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What you need to know about buying a holiday home

If you're thinking about buying a holiday home, make sure you've read these tips first.

If you’re going away at the end of the year, chances are that you will dream about what it would be like to live in your favourite holiday town full-time – or at least think about the possibility of buying a property there that you could let out most of the time and also use as your vacation home.

“People who are enjoying a perfect getaway often start to think like this,” says Carl Coetzee, CEO of SA’s foremost home loan originator BetterBond, “which is why the July and December holiday seasons in South Africa’s coastal and country resort areas are generally boom times for local estate agents.

And buy-to-let investments in holiday homes can indeed be very rewarding. But as with any other property, buyers should avoid making decisions in haste and do some proper research before they commit to relocation or the purchase of a second home.

For example, he says, holidaymakers keen to relocate should bear in mind that they probably always see their favourite area at its best – when it is full of other happy visitors and when the best weather can be expected.

Visit the area out of season

“Out of season, the area could be wet and windy, for example, or too hot for comfort. It will most likely also offer fewer employment opportunities and much lower prospects of establishing and sustaining a new business. It thus makes sense to delay your decision until you are back in ‘work mode’ – and until you have visited the area at different times of the year to ensure that it really offers the lifestyle you envisage. Prices are also likely to be more negotiable if you buy in the off-season.”

Check the demand

Coetzee says that if your plan is to buy a second home that you can use for your own holidays and then let out on a short-term basis for the rest of the year, you will also need to check the demand for holiday accommodation outside of peak periods – or be prepared to take your own holidays in off-peak times to ensure the best return on your investment.

Get your finances ready

“In addition, you should be prepared for the fact that it is usually tougher to obtain a bond for a second home than your primary residence, even if it will be bringing in rental income. Most lenders will be looking for you to pay a sizeable deposit on any buy-to-let property and will still probably only offer you a home loan at a higher rate of interest than on your primary property.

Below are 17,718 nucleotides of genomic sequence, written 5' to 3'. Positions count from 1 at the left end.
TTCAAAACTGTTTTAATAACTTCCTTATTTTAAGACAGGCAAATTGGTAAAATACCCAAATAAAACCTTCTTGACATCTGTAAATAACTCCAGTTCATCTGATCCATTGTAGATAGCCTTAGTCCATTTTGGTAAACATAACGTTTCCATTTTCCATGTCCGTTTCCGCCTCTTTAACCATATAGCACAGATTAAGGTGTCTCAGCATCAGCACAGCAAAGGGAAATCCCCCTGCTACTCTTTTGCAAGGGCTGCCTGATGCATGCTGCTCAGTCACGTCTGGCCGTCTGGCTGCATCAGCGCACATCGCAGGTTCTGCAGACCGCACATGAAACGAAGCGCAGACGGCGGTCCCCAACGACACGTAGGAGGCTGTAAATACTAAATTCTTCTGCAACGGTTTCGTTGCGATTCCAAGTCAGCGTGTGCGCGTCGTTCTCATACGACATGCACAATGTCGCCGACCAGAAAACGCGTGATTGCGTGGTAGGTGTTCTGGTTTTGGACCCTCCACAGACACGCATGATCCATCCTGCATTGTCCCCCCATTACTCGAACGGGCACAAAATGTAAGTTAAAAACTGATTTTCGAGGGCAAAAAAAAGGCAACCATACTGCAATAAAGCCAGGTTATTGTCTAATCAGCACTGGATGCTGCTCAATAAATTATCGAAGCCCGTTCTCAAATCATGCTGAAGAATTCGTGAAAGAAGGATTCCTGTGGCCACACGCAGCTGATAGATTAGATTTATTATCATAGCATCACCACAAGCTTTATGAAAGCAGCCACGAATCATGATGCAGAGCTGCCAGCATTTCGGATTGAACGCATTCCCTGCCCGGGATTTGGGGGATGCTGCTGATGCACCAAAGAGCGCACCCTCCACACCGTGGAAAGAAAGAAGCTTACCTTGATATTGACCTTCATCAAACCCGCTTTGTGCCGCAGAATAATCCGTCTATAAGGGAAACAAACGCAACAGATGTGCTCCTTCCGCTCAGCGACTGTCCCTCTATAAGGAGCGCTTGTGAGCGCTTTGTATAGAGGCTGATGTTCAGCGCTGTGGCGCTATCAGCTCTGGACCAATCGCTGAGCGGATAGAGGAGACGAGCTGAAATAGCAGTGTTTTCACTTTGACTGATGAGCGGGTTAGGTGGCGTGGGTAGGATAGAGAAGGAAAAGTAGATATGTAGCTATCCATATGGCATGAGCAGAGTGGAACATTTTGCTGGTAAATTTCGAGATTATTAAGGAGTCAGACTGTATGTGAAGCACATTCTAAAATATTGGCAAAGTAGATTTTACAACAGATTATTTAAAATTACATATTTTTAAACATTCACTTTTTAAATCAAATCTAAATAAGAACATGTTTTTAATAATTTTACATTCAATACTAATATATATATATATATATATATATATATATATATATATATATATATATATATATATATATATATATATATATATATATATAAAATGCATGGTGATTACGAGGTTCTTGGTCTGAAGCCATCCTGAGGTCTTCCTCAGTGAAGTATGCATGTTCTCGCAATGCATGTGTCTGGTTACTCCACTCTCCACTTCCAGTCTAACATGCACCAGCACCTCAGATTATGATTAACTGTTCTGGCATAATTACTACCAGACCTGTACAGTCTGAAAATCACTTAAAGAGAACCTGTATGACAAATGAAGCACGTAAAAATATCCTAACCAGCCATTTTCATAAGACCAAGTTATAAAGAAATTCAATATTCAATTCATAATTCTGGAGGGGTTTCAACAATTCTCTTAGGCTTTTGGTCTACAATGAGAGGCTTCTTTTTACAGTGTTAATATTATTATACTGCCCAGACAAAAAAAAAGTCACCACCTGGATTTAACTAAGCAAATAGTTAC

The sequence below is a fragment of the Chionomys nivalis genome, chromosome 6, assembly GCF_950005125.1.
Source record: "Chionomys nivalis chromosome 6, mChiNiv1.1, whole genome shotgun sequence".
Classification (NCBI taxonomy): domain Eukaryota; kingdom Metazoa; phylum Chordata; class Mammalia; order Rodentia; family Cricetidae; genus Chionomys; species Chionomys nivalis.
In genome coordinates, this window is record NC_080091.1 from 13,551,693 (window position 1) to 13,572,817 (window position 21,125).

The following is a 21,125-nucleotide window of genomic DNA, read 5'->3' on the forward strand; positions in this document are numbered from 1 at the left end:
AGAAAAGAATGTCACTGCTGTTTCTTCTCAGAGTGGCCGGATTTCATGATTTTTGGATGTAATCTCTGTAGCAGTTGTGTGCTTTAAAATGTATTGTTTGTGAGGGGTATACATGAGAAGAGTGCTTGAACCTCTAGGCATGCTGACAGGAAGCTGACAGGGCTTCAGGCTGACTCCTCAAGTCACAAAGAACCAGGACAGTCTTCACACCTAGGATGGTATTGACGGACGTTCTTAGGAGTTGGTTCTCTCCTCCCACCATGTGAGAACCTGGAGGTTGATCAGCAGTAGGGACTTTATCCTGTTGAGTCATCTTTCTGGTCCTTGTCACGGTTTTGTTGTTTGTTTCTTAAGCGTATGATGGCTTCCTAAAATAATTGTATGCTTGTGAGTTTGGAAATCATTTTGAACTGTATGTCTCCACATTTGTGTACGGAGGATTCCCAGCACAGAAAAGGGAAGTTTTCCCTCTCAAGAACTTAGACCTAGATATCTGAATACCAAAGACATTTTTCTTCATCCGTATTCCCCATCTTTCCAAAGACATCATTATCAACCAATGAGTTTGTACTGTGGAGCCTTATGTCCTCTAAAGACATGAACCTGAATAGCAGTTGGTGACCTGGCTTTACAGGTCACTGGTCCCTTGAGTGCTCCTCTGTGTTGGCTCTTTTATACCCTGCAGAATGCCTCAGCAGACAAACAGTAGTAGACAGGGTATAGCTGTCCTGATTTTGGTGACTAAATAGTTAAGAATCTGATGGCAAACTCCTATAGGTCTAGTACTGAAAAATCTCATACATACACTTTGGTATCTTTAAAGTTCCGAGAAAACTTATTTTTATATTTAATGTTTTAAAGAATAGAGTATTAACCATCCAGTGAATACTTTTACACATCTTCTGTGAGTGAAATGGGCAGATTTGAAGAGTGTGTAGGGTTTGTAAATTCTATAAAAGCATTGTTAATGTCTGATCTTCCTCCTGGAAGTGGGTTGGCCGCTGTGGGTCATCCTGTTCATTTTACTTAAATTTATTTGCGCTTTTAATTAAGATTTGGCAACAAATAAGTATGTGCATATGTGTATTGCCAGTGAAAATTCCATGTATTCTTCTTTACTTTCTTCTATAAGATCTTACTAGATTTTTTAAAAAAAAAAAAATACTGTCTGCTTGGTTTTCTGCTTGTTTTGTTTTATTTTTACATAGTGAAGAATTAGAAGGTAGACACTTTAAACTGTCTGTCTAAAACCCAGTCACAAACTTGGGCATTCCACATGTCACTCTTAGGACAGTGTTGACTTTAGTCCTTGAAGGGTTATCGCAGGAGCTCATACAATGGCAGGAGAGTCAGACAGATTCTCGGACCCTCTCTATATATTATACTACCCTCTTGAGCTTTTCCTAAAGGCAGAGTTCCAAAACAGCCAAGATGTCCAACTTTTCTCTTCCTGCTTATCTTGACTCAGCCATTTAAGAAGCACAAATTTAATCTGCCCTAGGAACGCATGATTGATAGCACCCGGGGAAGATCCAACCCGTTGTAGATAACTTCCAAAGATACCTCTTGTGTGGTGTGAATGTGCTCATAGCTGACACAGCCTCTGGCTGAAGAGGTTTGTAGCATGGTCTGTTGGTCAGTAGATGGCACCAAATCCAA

“However, you can ensure that you get the best possible financing deal by applying through a reputable originator like BetterBond. Our multi-lender application process ensures that the banks know they are competing for your home loan business. This not only speeds up the response time, but also ensures that lenders immediately make their ‘best offers’ applicable to your financial circumstances.

“You get to choose the best terms and interest rate available, and this can make a significant difference to the affordability and long-term cost of your property – and thus the profitability of your investment.

“On a R1m home loan taken over 20 years, for example, a 0,5% lower interest rate translates into savings of around R4000 a year and almost R80 000 on the cumulative cost of the property.”

When it comes to finances, he says, prospective buyers of second homes or holiday properties also need to consider transfer costs, ongoing municipal rates and levies and any Capital Gains Tax implications should they later decide to sell.

Consider coastal factors

“If your favourite holiday haunt is at the coast, you will also need to weigh up the advantages and disadvantages of buying a property close to the beach. Beachfront properties will be the most sought-after by other holidaymakers and command the highest rentals, but they also cost more to own.

“The municipal rates on these properties are usually higher and they are also more subject to weathering that can mean much higher maintenance costs than anyone used to living inland might expect.”

Buying off plan

If you are planning to buy a holiday home that is exclusively for your own use, you may well be attracted to one of the many security developments that have sprung up around coastal towns and villages to meet the rising demand for lock-up-and-leave ‘weekend’ homes, Coetzee says.

“But here, too, you need to keep a cool head. Buying anything off-plan calls for special efforts to ensure that the completed development will meet your expectations, while even if you are buying a completed home it is important to ensure that it is close to the amenities or activities you want to enjoy in your leisure time – whether that is shopping, night life, or recreational and sporting facilities. You don’t want to spend your holiday commuting.”

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